So you’ve completed your cosmetology program and earned your degree, your barber license, your esthetician degree, and you’ve learned all you can about hair care, nail care, and skincare. Now as a full-fledge cosmetologist, stylist, and/or manicurist, you’re preparing to open your hair salon, barbershop, nail salon, your business. The supplies are important, but the location of your salon is key to success. The right location can help you attract customers, build a loyal clientele, and grow your business. Barbers, hairstylists, day spa owners, and nail care specialists can benefit from tips to find the style of their business. Here are a few things to consider when choosing a location for your beauty salon.
Scout locations and get a feel for the competition.
When scouting locations for your beauty salon, it’s important to get a feel for the competition. You’ll want to find a spot that is not only accessible and visible to your target market, but also one that is not currently saturated with salons.
To get an idea for the competition, take a walk around the neighborhood where you’re considering opening your salon. Note the number of salons, as well as the types of services they offer. If there are a lot of salons offering the same services as you, you’ll need to find a way to differentiate yourself to attract customers, like offering nail services like manicures and pedicures with your hairstyle services.
Make sure the location is zoned for esthetics businesses.
When choosing a location for your beauty salon, always, always, always make sure the location is zoned for salon business. Zoning laws vary from city to city, so it is important to do your research before signing a lease. In some cases, you may need to get a special permit to operate a beauty salon in a certain location. Look up your zoning laws to make sure your dream as a salon owner can happen in your dream location.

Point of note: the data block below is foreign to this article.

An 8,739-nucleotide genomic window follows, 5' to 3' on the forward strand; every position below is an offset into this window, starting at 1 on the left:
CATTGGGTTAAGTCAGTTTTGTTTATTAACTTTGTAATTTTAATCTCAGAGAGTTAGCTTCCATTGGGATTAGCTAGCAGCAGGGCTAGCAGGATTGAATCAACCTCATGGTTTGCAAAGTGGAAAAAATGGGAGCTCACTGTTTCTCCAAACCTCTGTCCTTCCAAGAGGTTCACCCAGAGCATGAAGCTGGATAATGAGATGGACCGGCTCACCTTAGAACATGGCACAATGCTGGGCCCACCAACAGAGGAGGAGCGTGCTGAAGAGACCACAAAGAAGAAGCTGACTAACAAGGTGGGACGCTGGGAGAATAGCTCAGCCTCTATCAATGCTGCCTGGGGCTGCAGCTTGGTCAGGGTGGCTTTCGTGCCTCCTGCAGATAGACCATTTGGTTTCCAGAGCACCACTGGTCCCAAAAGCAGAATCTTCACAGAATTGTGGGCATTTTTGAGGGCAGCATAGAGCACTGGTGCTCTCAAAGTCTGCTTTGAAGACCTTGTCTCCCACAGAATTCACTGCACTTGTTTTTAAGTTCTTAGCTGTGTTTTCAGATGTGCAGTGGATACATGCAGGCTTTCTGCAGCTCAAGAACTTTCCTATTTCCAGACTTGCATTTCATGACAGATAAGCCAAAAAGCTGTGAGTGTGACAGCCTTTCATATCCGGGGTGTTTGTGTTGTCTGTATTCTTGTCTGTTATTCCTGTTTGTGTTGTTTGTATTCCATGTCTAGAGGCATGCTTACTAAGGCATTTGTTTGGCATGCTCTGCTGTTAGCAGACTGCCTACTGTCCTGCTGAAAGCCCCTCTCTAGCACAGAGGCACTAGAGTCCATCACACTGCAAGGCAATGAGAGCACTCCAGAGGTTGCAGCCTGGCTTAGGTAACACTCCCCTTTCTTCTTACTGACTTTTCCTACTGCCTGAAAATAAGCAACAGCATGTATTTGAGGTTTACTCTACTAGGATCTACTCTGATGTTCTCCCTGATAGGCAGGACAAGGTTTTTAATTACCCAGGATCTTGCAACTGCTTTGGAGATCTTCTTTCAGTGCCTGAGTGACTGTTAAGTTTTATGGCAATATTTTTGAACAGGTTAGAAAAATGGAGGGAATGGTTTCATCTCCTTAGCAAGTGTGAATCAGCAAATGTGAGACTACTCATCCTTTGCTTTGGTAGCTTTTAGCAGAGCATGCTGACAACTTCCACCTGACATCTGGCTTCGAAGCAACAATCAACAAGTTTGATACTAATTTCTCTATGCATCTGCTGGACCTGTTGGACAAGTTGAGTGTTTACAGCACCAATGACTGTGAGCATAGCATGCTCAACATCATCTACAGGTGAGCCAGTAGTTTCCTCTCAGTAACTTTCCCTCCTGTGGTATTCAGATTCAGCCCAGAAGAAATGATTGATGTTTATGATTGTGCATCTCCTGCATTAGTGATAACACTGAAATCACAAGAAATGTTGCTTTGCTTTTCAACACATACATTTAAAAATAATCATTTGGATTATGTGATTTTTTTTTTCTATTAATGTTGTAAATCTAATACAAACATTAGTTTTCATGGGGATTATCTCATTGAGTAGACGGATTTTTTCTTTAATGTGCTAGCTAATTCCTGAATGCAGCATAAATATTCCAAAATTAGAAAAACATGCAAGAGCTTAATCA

Get an idea of the rental or purchase price of potential locations.
You may also want to consider the cost of rent and other business expenses in the area. Getting an idea of the rental or purchase price of potential locations can help narrow down your search. If the rent is too high or the competition is too fierce, it may not be the best location for your salon.
While the competition can be daunting, it can also be helpful. Seeing other businesses and occupants in the area can assure you that the location you choose is in a high-traffic area with a lot of foot traffic.
Narrow your search to locations that suit your needs.
You’ve sought out the competition and checked your zoning laws and feel confident in the area you’re setting up shop in. You should use this opportunity to narrow you’re your options. To further pare down your list, consider your budget and the advantages and disadvantages of your possible areas. You don’t want to overspend and start your business in the negative. You can consider the population density, for example, to determine whether the areas nearest to you have enough potential customers in each possible area.
While having an idea of the competition is good, you can narrow down your search based on how fierce the competition is, because you don’t want to have to compete big time with other salons for customers.
If you live in New York, Staten Island commercial listings are available for you to scope out and find the best place within which to work your cosmetologist magic. Some commercial areas include St. George, Livingston, and Clifton, as examples. Some of these listings offer spaces in areas centrally located with access to public transportation. Making sure your salon is in an accessible location by public transport, by foot, and by car means more clientele that you can target and encourage to visit you and your services.
When choosing the right location for your beauty salon, the location can tell a lot about you and your seriousness about your profession. Having the best possible location for your own business can bring people to your door for hair design, the latest trends in beauty, and nails with all the flair and confidence for someone determined to make it in the field of cosmetology.